PCV Murcor Knows the Real Estate Valuation Business
Through an ever-changing industry and regulatory environment, we have delivered confidence with every valuation, for nearly four decades. We help mitigate your financial and reputational risk using proven processes designed to withstand even the most rigorous of audits. Uniquely positioning us to provide you unparalleled piece of mind — without missing important deadlines.
Our own Director of Compliance, Jeff Del Rey, represented PCV Murcor as part of an amazing day on Capitol Hill, working with both Senate and Congressional staff to address the changes and challenges affecting [...]
Dawn Haghighi, General Counsel, PCV Murcor, accepting Association of Corporate Counsel's Advocacy Award with Laura Dorman, Managing Director and Associate General Counsel at Berkeley Research Group, LLC, creators of the ACC Regulatory Working [...]
Appraisal Management Companies (AMC) have existed since the 1960s and grew in prominence following the global economic downturn in 2008. Post Dodd-Frank (2010), AMCs have played an increasingly important role as third-party service providers in the consumer mortgage process.
AMCs are hired by lenders and/or other financial institutions in a consumer protection role, per Dodd-Frank, to manage an independent and compliant process to determine the price and/or value of a residential real estate. They manage the ordering, tracking, quality control and delivery of valuation reports.
In addition to appraisals, AMCs offer many valuation products and services to lenders and secondary market investors. They are required to maintain strict adherence to federal and state regulation and law in accordance with Dodd-Frank, the Truth in Lending Act and federal Interagency Guidelines.
AMCs support a smooth, timely and responsive mortgage process for consumers and lenders by working with certified appraisers and other real estate professionals across the nation. Among the vital consumer protection role and essential valuation-related functions AMCs fulfill:
- Maintain a qualified panel of licensed appraisers ready to execute lender valuation assignments.
- Ensure appraiser independence by safeguarding against fraud and undue influence in the valuation process.
- Comply with federal and state laws governing valuation products and services.
- Protect public safety via background checks of appraisers before they can be employed or empaneled.
- Provide quality control to ensure the integrity of a supportable, dependable and credible appraisal.
- Help to lower costs associated with borrowing by providing lenders with efficient and cost-effective services.
- Assist state appraiser oversight by mandatory reporting on appraiser violations of the USPAP.
- Investigate appraiser concerns regarding undue influence and consumer complaints regarding conduct.
Over the past decade, lenders have outsourced in-house functions to more efficient third-parties such as AMCs. Many lenders (from Main Street to Wall Street) now use AMCs for the facilitation of residential appraisals. Among the benefits AMCs provide:
- Ensure Lender Compliance with Appraisal Regulations – As a third-party to lenders, AMCs guarantee compliance with all state and federal appraisal regulations.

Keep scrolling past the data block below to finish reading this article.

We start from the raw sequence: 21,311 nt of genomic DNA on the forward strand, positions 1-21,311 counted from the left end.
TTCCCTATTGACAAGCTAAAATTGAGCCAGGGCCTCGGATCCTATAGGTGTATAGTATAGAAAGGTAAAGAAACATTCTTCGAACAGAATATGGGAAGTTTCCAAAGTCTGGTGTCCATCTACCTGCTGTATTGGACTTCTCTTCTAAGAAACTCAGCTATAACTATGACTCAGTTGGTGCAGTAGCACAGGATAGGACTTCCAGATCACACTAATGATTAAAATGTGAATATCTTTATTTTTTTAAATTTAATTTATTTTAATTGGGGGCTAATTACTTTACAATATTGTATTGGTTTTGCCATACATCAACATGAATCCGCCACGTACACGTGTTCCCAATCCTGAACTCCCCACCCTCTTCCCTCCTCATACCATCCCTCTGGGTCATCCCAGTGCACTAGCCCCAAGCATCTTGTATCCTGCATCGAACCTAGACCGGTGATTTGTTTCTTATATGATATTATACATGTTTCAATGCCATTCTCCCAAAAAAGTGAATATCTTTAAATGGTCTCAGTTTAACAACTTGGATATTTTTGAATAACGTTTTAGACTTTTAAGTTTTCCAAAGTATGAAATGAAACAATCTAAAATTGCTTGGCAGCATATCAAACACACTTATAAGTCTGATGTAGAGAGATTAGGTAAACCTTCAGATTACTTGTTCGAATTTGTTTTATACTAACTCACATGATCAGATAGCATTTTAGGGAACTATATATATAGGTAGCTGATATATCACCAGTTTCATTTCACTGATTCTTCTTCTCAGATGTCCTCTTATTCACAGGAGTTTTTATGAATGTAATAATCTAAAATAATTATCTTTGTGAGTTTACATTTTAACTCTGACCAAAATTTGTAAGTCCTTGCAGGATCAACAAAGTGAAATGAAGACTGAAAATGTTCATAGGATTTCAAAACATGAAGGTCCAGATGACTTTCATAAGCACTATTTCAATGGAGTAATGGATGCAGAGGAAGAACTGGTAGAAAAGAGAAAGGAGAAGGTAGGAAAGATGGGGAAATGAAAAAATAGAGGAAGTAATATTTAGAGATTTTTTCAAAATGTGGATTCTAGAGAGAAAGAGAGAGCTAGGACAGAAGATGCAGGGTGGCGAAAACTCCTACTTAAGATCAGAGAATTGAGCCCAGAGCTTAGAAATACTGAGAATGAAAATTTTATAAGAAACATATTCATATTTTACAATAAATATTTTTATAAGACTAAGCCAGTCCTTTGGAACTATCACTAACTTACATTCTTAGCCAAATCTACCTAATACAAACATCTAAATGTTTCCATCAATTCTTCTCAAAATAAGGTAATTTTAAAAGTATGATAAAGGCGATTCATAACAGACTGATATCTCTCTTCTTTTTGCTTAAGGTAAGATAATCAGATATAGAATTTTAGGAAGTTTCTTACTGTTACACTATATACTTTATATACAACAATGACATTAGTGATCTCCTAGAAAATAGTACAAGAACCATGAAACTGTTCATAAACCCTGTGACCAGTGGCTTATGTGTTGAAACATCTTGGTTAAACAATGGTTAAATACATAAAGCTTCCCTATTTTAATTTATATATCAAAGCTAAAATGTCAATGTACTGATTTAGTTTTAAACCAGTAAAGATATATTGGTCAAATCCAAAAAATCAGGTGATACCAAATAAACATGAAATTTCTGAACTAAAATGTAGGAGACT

- Ensure Lender Compliance with Banking and Mortgage Regulations – AMCs assist lender compliance with federal banking regulations (e.g., Fed, FDIC, OCC, CFPB) governing mortgage lending.
- Help Reduce Costs & Ensure Appraiser Independence – Lending institutions rely on AMCs because of the high cost to establish and maintain an in-house program to comply with federal appraiser independence requirements.
- Protect Against Marketplace Disruption – If AMCs were deregulated lenders would be forced to create a bifurcated system, using AMCs for non-FRTs but finding an alternative for FRTs. They could also seek to internalize this function and create elaborate internal controls and firewalls that they do not have to create in other states to get an appraisal for FRTs.
- Provide Quality Assurance to Lenders and Secondary Markets – AMCs provide the quality assurance lenders need to ensure a loan will be saleable in the secondary market. Federal agencies such as the Office of the Comptroller of the Currency, the Federal Deposit Insurance Corp. (FDIC) and Fannie Mae require lenders to provide them with “thorough, accurate, and objective appraisal reports that result in reliable opinions of market value so they can make prudent underwriting decisions.” See also Freddie Mac “Appraisal Review Reminders”. Ultimately, when a lender is attempting to sell residential mortgage loans in the secondary market, it is the lender that is responsible to ensure the loans are saleable of which includes, in part, valuations based upon a credible appraisal.
In 2009, in the wake of the financial crisis and several lawsuits, New York Attorney General Andrew Cuomo, Fannie Mae and Freddie Mac, with support from the Federal Housing Finance Agency, developed a set of appraisal rules called the Home Valuation Code of Conduct (HVCC). These interim rules were established to create independence – to eliminate undue influence by separating parties with a financial interest in a mortgage loan transaction from appraiser selection and retention.
Although no longer in force, HVCC did influence the creation of important Appraiser Independence rules in the 2010 Dodd-Frank Wall Street Reform (Dodd-Frank) and Consumer Protection Act. No party “shall influence or attempt to influence the development, reporting, result, or review of an appraisal through coercion, extortion, collusion, compensation, inducement, intimidation, bribery, or in any other manner.
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|New York||NY||In Process|